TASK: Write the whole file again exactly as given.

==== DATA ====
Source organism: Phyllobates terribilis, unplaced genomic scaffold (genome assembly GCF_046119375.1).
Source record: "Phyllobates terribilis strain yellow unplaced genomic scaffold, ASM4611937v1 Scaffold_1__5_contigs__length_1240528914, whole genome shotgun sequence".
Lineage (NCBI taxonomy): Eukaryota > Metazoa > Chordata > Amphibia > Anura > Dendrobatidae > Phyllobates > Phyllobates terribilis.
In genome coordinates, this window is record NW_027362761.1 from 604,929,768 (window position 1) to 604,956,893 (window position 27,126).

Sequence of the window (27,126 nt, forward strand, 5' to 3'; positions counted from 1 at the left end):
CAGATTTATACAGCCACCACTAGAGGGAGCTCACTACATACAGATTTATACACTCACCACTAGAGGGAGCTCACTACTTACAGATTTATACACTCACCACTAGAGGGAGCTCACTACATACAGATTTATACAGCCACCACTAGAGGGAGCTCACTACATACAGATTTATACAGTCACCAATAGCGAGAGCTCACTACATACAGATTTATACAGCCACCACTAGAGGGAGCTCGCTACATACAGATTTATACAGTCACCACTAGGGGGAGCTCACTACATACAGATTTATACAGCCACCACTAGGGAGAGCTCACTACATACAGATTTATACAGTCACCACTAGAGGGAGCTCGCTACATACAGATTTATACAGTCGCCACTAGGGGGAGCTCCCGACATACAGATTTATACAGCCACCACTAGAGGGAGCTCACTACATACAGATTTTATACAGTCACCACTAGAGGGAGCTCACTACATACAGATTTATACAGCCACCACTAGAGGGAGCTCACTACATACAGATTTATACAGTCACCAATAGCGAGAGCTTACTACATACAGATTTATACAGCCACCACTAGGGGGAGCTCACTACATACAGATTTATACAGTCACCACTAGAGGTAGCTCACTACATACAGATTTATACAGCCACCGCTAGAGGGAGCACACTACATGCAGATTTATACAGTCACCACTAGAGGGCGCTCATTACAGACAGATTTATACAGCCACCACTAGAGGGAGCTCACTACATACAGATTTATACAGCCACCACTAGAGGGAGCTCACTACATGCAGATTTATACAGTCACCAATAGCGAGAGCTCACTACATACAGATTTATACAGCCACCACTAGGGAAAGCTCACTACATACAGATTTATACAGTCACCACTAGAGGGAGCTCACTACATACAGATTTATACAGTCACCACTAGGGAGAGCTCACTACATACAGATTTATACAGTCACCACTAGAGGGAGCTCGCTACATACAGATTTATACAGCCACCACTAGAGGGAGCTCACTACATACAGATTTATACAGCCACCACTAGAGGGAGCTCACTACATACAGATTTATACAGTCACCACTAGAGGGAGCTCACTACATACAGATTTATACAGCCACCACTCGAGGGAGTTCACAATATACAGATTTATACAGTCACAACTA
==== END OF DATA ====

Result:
Source organism: Phyllobates terribilis, unplaced genomic scaffold (genome assembly GCF_046119375.1).
Source record: "Phyllobates terribilis strain yellow unplaced genomic scaffold, ASM4611937v1 Scaffold_1__5_contigs__length_1240528914, whole genome shotgun sequence".
Lineage (NCBI taxonomy): Eukaryota > Metazoa > Chordata > Amphibia > Anura > Dendrobatidae > Phyllobates > Phyllobates terribilis.
In genome coordinates, this window is record NW_027362761.1 from 604,929,768 (window position 1) to 604,956,893 (window position 27,126).

Sequence of the window (27,126 nt, forward strand, 5' to 3'; positions counted from 1 at the left end):
CAGATTTATACAGCCACCACTAGAGGGAGCTCACTACATACAGATTTATACACTCACCACTAGAGGGAGCTCACTACTTACAGATTTATACACTCACCACTAGAGGGAGCTCACTACATACAGATTTATACAGCCACCACTAGAGGGAGCTCACTACATACAGATTTATACAGTCACCAATAGCGAGAGCTCACTACATACAGATTTATACAGCCACCACTAGAGGGAGCTCGCTACATACAGATTTATACAGTCACCACTAGGGGGAGCTCACTACATACAGATTTATACAGCCACCACTAGGGAGAGCTCACTACATACAGATTTATACAGTCACCACTAGAGGGAGCTCGCTACATACAGATTTATACAGTCGCCACTAGGGGGAGCTCCCGACATACAGATTTATACAGCCACCACTAGAGGGAGCTCACTACATACAGATTTTATACAGTCACCACTAGAGGGAGCTCACTACATACAGATTTATACAGCCACCACTAGAGGGAGCTCACTACATACAGATTTATACAGTCACCAATAGCGAGAGCTTACTACATACAGATTTATACAGCCACCACTAGGGGGAGCTCACTACATACAGATTTATACAGTCACCACTAGAGGTAGCTCACTACATACAGATTTATACAGCCACCGCTAGAGGGAGCACACTACATGCAGATTTATACAGTCACCACTAGAGGGCGCTCATTACAGACAGATTTATACAGCCACCACTAGAGGGAGCTCACTACATACAGATTTATACAGCCACCACTAGAGGGAGCTCACTACATGCAGATTTATACAGTCACCAATAGCGAGAGCTCACTACATACAGATTTATACAGCCACCACTAGGGAAAGCTCACTACATACAGATTTATACAGTCACCACTAGAGGGAGCTCACTACATACAGATTTATACAGTCACCACTAGGGAGAGCTCACTACATACAGATTTATACAGTCACCACTAGAGGGAGCTCGCTACATACAGATTTATACAGCCACCACTAGAGGGAGCTCACTACATACAGATTTATACAGCCACCACTAGAGGGAGCTCACTACATACAGATTTATACAGTCACCACTAGAGGGAGCTCACTACATACAGATTTATACAGCCACCACTCGAGGGAGTTCACAATATACAGATTTATACAGTCACAACTA